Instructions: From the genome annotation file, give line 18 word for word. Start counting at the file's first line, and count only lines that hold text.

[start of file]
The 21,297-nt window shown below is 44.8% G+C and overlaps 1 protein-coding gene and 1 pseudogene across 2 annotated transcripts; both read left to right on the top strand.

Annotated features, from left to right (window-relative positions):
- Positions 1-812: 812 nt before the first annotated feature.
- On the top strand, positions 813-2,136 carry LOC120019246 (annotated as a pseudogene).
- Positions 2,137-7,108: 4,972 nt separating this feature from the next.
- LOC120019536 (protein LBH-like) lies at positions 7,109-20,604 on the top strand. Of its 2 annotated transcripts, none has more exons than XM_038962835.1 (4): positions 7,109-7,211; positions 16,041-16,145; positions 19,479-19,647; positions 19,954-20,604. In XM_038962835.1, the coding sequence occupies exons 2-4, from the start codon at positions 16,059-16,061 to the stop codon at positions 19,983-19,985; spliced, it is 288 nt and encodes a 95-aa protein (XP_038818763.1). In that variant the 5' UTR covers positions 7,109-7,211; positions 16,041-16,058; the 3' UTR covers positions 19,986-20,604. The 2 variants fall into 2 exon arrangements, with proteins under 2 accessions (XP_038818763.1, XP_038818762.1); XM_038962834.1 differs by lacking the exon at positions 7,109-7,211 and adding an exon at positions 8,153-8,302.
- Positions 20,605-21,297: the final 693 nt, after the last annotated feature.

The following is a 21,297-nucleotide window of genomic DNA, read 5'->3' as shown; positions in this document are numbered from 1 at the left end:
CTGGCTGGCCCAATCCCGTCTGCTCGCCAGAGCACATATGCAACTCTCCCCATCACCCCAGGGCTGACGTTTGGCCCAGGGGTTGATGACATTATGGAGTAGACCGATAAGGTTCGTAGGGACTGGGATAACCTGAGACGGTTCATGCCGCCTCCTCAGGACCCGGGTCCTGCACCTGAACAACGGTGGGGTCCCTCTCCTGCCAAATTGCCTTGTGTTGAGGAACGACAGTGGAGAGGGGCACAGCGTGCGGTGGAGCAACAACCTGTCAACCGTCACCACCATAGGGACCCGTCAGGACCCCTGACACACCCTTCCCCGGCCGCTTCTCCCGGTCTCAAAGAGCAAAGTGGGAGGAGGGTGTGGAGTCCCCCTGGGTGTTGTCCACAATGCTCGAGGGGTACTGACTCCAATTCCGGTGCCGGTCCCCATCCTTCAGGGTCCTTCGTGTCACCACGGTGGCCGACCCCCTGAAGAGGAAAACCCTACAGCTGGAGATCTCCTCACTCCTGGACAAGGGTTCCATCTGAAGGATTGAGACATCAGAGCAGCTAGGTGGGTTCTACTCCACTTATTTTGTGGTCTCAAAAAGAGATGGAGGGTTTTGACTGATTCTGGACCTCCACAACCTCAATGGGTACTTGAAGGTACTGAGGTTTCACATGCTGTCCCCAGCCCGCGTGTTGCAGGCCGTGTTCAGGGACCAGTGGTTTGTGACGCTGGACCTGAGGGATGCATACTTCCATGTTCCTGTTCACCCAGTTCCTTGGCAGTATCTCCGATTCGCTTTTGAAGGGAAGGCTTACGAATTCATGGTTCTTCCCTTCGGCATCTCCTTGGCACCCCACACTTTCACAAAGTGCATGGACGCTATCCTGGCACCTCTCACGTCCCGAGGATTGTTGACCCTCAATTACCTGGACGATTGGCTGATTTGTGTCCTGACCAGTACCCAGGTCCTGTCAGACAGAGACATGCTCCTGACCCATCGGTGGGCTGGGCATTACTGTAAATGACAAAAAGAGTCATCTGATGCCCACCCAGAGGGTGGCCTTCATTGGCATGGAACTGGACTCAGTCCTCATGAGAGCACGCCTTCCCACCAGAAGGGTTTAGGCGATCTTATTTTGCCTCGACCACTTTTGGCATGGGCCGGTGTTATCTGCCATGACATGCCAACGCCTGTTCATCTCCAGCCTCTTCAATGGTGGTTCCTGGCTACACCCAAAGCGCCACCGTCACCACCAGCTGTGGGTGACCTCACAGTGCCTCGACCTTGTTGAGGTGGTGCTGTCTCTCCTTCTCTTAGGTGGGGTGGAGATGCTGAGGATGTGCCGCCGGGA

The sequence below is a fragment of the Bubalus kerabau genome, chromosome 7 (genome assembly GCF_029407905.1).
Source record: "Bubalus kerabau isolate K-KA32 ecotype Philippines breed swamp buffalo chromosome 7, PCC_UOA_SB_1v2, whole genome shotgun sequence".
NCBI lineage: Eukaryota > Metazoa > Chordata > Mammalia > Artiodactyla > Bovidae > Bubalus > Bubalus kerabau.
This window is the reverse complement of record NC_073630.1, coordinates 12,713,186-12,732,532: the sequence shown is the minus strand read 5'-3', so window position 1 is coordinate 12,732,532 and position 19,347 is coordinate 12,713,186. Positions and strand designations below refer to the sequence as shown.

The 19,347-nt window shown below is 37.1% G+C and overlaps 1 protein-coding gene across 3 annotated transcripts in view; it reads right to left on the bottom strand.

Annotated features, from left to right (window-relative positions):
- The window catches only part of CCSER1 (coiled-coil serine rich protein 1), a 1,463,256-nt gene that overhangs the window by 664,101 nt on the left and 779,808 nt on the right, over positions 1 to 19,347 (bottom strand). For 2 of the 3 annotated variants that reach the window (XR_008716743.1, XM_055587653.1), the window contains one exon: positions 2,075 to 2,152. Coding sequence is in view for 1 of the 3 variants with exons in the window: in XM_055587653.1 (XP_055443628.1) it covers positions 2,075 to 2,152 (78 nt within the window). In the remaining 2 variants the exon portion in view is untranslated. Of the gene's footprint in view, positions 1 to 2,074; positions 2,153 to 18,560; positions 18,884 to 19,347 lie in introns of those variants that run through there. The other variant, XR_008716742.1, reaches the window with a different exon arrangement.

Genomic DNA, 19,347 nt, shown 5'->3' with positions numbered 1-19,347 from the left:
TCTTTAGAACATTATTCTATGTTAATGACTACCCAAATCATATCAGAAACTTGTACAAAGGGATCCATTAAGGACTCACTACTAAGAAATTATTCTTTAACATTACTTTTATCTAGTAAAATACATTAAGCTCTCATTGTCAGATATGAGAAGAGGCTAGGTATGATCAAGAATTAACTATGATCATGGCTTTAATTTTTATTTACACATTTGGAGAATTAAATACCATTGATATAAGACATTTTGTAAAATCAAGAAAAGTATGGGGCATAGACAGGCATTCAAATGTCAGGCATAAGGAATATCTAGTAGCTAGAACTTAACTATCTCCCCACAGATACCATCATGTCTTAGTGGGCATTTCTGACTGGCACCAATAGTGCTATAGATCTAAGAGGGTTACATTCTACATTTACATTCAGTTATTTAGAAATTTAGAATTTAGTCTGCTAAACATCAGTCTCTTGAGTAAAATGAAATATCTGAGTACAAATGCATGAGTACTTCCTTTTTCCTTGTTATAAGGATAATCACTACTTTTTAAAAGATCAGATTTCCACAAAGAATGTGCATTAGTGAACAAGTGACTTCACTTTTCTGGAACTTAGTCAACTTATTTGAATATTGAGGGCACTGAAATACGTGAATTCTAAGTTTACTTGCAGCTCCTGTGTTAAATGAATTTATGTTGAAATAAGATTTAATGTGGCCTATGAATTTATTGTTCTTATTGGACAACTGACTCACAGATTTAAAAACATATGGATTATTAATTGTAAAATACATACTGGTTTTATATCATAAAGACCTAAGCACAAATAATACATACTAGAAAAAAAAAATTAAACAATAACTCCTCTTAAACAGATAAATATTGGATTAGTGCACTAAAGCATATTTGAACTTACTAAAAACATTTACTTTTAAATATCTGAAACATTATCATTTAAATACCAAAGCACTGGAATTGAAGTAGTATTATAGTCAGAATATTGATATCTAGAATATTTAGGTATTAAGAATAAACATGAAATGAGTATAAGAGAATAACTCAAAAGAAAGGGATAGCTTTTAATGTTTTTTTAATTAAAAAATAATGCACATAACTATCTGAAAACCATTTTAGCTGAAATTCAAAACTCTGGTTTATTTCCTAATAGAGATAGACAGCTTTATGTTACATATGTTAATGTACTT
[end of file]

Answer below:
TCTTTAGAACATTATTCTATGTTAATGACTACCCAAATCATATCAGAAACTTGTACAAAGGGATCCATTAAGGACTCACTACTAAGAAATTATTCTTTAACATTACTTTTATCTAGTAAAATACATTAAGCTCTCATTGTCAGATATGAGAAGAGGCTAGGTATGATCAAGAATTAACTATGATCATGGCTTTAATTTTTATTTACACATTTGGAGAATTAAATACCATTGATATAAGACATTTTGTAAAATCAAGAAAAGTATGGGGCATAGACAGGCATTCAAATGTCAGGCATAAGGAATATCTAGTAGCTAGAACTTAACTATCTCCCCACAGATACCATCATGTCTTAGTGGGCATTTCTGACTGGCACCAATAGTGCTATAGATCTAAGAGGGTTACATTCTACATTTACATTCAGTTATTTAGAAATTTAGAATTTAGTCTGCTAAACATCAGTCTCTTGAGTAAAATGAAATATCTGAGTACAAATGCATGAGTACTTCCTTTTTCCTTGTTATAAGGATAATCACTACTTTTTAAAAGATCAGATTTCCACAAAGAATGTGCATTAGTGAACAAGTGACTTCACTTTTCTGGAACTTAGTCAACTTATTTGAATATTGAGGGCACTGAAATACGTGAATTCTAAGTTTACTTGCAGCTCCTGTGTTAAATGAATTTATGTTGAAATAAGATTTAATGTGGCCTATGAATTTATTGTTCTTATTGGACAACTGACTCACAGATTTAAAAACATATGGATTATTAATTGTAAAATACATACTGGTTTTATATCATAAAGACCTAAGCACAAATAATACATACTAGAAAAAAAAAATTAAACAATAACTCCTCTTAAACAGATAAATATTGGATTAGTGCACTAAAGCATATTTGAACTTACTAAAAACATTTACTTTTAAATATCTGAAACATTATCATTTAAATACCAAAGCACTGGAATTGAAGTAGTATTATAGTCAGAATATTGATATCTAGAATATTTAGGTATTAAGAATAAACATGAAATGAGTATAAGAGAATAACTCAAAAGAAAGGGATAGCTTTTAATGTTTTTTTAATTAAAAAATAATGCACATAACTATCTGAAAACCATTTTAGCTGAAATTCAAAACTCTGGTTTATTTCCTAATAGAGATAGACAGCTTTATGTTACATATGTTAATGTACTT